The title contains three key terms that are vital for understanding what this work is about: the gospel, Christ, and Son of God. The first term, the gospel, did not yet refer to a literary genre (a book telling the story of the life and teaching of Jesus) when Mark wrote. The word appears in 1:14, 15; 8:35; 10:29; 13:10; 14:9 and refers to what is preached about God or about Jesus as the Christ, the Son of God. It refers to the whole story about Jesus that not only is narrated in the text but is also told in oral tradition and must supplement the text-the words, deeds, death, and resurrection of Jesus and what it all means as God's act to save humankind.
While the term gospel is as familiar as water to most modern readers, it had a variety of associations in the first century. In calling the story of Jesus Christ "the gospel," Mark gives the term a twist that would have surprised first-century readers, particularly in Rome. In the Greek translation of the Old Testament, the verb from which this noun is derived (euangelizo) was used for the proclamation of the news of victory from the battlefield. Cranfield notes, however, that most of the inhabitants of the Roman empire would have associated the word with the emperor cult, which represented the announcements of such events as the birth of an heir to the emperor, his coming of age, and his accession to the throne as glad tidings or gospels. These imperial glad tidings "represent the pretentious claims of self-important men" and the fawning flattery of their vassals. A frequently cited inscription from the Roman province of Asia decrees that the birthday of the emperor Augustus (September 23) would now mark the beginning of the year when persons assumed civil office. It was filled with exaggerated praise:
... it is a day which we may justly count as equivalent to the beginning of everything-if not in itself and in its own nature, at any rate in the benefits it brings-inasmuch as it has restored the shape of everything that was failing and turning into misfortune, and has given a new look to the Universe at a time when it would gladly have welcomed destruction if Caesar had not been born to be the common blessing of all men.
The decree resolves that:
Whereas the Providence which has ordered the whole of our life, showing concern and zeal has ordained the most perfect consummation for human life by giving to it Augustus, by filling him with virtue for doing the work of a benefactor among men, and by sending in him, as it were, a saviour for us and those who come after us, to make war to cease, to create order everywhere ... and whereas the birthday of the God [Augustus] was the beginning for the world of the glad tidings that have come to men through him ... Paulus Fabius Maximus, the proconsul of the province ... has devised a way of honouring Augustus hitherto unknown to the Greeks, which is that the reckoning of time for the course of human life should begin with his birth.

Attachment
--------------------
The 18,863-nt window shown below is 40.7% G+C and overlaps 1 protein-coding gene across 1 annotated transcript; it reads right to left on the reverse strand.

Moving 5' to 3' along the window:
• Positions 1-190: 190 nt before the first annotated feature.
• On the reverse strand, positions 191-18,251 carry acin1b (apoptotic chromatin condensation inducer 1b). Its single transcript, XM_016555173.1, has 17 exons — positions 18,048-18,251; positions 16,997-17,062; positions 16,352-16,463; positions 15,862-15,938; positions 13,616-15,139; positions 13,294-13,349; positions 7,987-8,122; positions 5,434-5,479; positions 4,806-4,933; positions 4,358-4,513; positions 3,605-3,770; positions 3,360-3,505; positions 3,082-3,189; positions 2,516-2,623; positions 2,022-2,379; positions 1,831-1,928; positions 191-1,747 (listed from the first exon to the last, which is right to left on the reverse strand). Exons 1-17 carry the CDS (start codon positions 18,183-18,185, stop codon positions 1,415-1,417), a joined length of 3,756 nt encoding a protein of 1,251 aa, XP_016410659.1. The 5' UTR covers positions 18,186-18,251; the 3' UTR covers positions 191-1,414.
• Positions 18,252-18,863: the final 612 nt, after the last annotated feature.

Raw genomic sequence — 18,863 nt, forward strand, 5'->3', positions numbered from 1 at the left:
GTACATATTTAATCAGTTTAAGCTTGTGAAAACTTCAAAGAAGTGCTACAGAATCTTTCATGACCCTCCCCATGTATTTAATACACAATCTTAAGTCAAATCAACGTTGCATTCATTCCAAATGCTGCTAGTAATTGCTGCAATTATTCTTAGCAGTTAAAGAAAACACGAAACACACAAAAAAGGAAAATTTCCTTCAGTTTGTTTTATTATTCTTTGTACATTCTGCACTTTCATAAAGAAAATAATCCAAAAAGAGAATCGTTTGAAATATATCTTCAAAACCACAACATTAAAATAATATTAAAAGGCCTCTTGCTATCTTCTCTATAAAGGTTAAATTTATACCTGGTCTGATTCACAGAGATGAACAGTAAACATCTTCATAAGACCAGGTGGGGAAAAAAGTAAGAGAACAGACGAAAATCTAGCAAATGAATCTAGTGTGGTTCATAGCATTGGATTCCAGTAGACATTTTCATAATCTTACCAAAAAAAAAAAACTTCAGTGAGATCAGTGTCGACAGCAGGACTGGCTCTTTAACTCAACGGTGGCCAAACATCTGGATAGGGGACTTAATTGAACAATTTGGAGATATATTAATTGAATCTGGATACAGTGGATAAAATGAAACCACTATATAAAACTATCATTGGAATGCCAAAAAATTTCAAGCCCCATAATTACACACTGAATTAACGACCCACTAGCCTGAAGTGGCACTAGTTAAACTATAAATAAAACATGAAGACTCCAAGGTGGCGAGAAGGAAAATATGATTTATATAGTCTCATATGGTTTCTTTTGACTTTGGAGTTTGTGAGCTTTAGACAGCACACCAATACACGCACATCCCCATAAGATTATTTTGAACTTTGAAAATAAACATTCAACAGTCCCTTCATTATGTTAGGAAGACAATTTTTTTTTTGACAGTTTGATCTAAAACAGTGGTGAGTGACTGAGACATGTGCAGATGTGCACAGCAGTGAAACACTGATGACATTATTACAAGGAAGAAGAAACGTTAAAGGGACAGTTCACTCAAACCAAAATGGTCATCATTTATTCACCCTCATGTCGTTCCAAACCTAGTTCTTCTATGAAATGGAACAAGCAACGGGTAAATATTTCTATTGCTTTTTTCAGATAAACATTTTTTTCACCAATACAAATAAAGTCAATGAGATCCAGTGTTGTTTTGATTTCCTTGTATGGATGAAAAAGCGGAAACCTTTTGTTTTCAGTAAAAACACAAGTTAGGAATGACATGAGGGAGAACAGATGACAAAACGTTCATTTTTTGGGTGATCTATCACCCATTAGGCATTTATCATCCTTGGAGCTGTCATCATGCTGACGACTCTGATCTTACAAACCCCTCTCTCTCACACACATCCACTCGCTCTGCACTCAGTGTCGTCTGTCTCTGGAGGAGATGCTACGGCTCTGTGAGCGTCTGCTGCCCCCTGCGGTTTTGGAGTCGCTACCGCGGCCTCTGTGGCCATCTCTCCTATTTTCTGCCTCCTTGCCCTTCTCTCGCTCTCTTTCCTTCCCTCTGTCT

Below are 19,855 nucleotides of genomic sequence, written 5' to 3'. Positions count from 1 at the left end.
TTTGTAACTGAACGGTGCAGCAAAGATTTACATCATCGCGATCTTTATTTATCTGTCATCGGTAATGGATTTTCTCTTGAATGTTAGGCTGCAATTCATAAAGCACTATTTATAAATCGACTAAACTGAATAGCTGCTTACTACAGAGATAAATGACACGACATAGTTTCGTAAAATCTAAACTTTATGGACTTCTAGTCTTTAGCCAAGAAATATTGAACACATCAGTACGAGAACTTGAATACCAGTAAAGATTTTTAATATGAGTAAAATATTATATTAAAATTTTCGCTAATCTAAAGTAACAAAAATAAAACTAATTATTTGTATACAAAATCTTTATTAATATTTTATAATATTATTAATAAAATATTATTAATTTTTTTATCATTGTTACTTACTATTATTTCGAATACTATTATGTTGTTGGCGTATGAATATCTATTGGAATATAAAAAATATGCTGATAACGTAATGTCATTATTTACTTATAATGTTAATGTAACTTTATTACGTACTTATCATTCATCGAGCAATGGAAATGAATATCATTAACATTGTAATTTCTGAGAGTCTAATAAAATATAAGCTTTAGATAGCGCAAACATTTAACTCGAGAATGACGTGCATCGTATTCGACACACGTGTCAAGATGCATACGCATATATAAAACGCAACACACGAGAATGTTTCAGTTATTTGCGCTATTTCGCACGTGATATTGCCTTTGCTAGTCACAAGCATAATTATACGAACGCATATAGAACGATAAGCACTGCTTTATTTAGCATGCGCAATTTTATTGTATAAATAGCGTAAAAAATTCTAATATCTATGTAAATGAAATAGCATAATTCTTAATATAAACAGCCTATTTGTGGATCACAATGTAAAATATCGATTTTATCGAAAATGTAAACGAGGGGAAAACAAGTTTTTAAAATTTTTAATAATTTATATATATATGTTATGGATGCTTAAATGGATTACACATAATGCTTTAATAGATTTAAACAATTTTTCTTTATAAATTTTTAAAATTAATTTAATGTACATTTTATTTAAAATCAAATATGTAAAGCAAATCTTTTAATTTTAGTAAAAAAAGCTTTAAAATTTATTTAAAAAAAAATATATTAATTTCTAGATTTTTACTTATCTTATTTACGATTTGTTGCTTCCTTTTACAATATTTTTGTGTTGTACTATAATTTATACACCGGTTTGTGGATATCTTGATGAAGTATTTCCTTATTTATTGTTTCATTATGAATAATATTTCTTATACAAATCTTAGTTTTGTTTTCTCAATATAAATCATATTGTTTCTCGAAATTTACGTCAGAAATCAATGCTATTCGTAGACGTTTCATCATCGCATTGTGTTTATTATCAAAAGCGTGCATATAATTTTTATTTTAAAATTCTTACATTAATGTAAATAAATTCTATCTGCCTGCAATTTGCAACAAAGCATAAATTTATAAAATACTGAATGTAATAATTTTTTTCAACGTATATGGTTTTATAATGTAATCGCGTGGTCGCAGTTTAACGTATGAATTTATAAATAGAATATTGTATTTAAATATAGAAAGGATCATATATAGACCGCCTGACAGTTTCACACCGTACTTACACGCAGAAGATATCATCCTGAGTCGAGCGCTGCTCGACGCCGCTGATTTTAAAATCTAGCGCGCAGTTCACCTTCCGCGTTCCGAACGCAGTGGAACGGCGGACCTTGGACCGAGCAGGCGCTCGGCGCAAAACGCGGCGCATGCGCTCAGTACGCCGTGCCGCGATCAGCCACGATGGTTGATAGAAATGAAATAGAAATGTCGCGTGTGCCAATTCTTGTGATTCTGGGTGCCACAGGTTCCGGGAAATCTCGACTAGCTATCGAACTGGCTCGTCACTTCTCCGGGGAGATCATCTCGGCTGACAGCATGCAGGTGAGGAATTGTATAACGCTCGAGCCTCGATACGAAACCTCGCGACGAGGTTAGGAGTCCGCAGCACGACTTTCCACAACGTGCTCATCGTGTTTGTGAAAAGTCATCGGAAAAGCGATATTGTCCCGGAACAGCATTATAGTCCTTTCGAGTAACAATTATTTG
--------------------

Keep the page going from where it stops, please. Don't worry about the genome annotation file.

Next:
What constitutes good news in this edict is the cessation of wars and the bringing of benefits and social order. Succeeding emperors became even more enamored with themselves and claimed to bring new and greater benefits. Those who profited were the usual recipients of favor, the privileged and powerful. The glad tidings about Jesus, by contrast, are significantly different. (1) It has its origins in God (Rom. 1:1; 15:16; 2 Cor. 11:7; 1 Thess. 2:2, 8; 1 Peter 4:17), who is the beginning and end of all things and the true source of blessing for humankind. (2) The good news cannot be separated from what Jesus said and did as the one who came to give his life as a ransom for many (Mark 10:45). The emperors of Rome belong to the dim past, and we do not think of them in any way as a present reality. One is more likely to ask, "Who was Augustus?" than "Who is Augustus?" By contrast, Jesus' work abides in the present because we ask, "Who is Jesus who continues to reign in the hearts of his subjects?" (3) The peace and the benefits that Jesus brings do not come from crushing resistance with military terror but from his death on the cross. Consequently, Christianity does not offer a series of gospels with each succeeding ruler but only one, the gospel. (4) The benefits are universal and bestowed on everyone. They are offered to the outcast, the sinner, and the poor, Jew and Gentile alike, not just to the privileged few. This story is truly good news for the entire world.
The gospel is about "Jesus Christ." The term Christ means "anointed one" and would have sounded strange to Greek ears. Mark offers no further explanation about the meaning of the word, which suggests that his intended audience was already familiar with it as well as with much of the story. Many characters in the Gospel, however, will use the title but have no idea of what it means for Jesus of Nazareth to be the Christ. As the story unfolds, it becomes plain that one must throw out all preconceptions of what Christ means. Only after Jesus' death and resurrection can one understand the momentous nature of the news that he is God's Christ.